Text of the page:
Arnolt Bronnen

From Wikipedia, the free encyclopedia
Jump to: navigation, search
Arnolt Bronnen
Born (1895-08-19)19 August 1895
Vienna
Died 12 October 1959(1959-10-12) (aged 64)
East Berlin
Occupation Playwright
Theatre director
Nationality Austrian
Literary movement Expressionism
Notable work(s) Parricide (1922)

Arnolt Bronnen (19 August 1895 - 12 October 1959) was an Austrian playwright and director.

Life and career[edit]

Bronnen was born in Vienna, Austria. His father was Jewish and his mother was Christian.[1] Bronnen's most famous play is the Expressionist drama Parricide (Vatermord, 1922); its première production is notable, among other things, for being that from which Bronnen's friend, the young Bertolt Brecht in an early stage of his directing career, withdrew, after being taken to hospital with malnutrition and the actors of the cast, led by Heinrich George, walked out on him.[2] According to The Cambridge Guide to Theatre, the "erotic, anti-bourgeois, black expressionism" of the play "caused a sensation" when it was eventually performed.

Bronnen also wrote Birth of Youth (Geburt der Jugend, 1922) and Die Excesse (1923).[3] After having collaborated on film treatments and various theatrical projects together, in 1923 Bronnen and Brecht co-directed a condensed version of Pastor Ephraim Magnus (a nihilistic, Expressionist play, according to The Cambridge Guide, "stuffed with perversities and sado-masochistic motifs") by Hans Henny Jahnn.[4] Later in his life he wrote reportage plays.[3]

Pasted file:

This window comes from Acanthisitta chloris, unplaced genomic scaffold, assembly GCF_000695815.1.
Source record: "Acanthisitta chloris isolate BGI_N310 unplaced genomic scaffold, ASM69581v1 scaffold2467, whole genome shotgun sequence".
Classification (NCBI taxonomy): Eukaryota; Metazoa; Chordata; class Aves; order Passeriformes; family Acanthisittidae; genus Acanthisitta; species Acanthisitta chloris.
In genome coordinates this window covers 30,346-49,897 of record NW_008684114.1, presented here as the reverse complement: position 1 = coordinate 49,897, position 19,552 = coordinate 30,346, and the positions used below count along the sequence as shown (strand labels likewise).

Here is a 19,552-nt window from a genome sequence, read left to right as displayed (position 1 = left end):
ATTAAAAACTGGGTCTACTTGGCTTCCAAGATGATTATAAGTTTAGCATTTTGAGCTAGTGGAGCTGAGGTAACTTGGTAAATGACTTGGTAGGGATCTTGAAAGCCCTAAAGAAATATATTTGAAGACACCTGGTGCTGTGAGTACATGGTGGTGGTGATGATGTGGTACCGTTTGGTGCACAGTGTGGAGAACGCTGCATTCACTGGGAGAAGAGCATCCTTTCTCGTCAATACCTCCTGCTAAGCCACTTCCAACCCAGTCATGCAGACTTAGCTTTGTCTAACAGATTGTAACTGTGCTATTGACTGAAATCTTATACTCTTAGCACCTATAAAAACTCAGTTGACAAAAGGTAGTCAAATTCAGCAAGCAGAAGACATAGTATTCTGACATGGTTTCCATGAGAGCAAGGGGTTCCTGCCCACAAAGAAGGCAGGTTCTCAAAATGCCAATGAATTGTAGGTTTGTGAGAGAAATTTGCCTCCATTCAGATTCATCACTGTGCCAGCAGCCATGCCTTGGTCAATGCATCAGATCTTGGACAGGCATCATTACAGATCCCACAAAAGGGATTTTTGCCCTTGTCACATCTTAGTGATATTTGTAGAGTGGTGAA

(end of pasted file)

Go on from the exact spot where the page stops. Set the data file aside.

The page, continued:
Bronnen signed the Gelöbnis treuester Gefolgschaft, a "vow of most faithful allegiance" to Adolf Hitler in 1933;[5] after the Second World War he became a communist.[3]

Bronnen died in East Berlin and is buried in the Dorotheenstadt cemetery.[6]

References[edit]

  1. ^ The Menorah Journal 19 (1930) 170.
  2. ^ Willett and Manheim (1970, viii) and Thomson (1994, 26).
  3. ^ a b c Banham (1998, 132).
  4. ^ Banham (1998, 553), Sacks (1994, xviii), and Willett and Manheim (1970, viii).
  5. ^ 88 "writers", from Letters of Heinrich and Thomas Mann, 1900-1949, Weimar and Now: German Cultural Criticism 12, University of California Press 1998, ISBN 0-520-07278-2, pp. 367–68.
  6. ^ Taylor (1980, 65).

Sources[edit]

  • Banham, Martin, ed. 1998. The Cambridge Guide to Theatre. Cambridge: Cambridge UP. ISBN 0-521-43437-8.
  • Sacks, Glendyr. 1994. "A Brecht Calendar." In The Cambridge Companion to Brecht. Ed. Peter Thomson and Glendyr Sacks. Cambridge Companions to Literature. Cambridge: Cambridge University Press. ISBN 0-521-41446-6. pp. xvii–xxvii.
  • Taylor, Ronald. 1980. Literature and Society in Germany, 1918–1945. Harvester studies in contemporary literature and culture 3. Brighton, Sussex: Harvester Press / Totowa, New Jersey: Barnes & Noble. ISBN 9780389200369.
  • Thomson, Peter. 1994. "Brecht's Lives." In The Cambridge Companion to Brecht. Ed. Peter Thomson and Glendyr Sacks. Cambridge Companions to Literature. Cambridge: Cambridge University Press. ISBN 0-521-41446-6. p. 22–39.
  • Willett, John and Ralph Manheim. 1970. "Introduction." In Collected Plays: One by Bertolt Brecht. Ed. John Willett and Ralph Manheim. Bertolt Brecht: Plays, Poetry and Prose Ser. London: Methuen. ISBN 0-416-03280-X. pp. vii–xvii.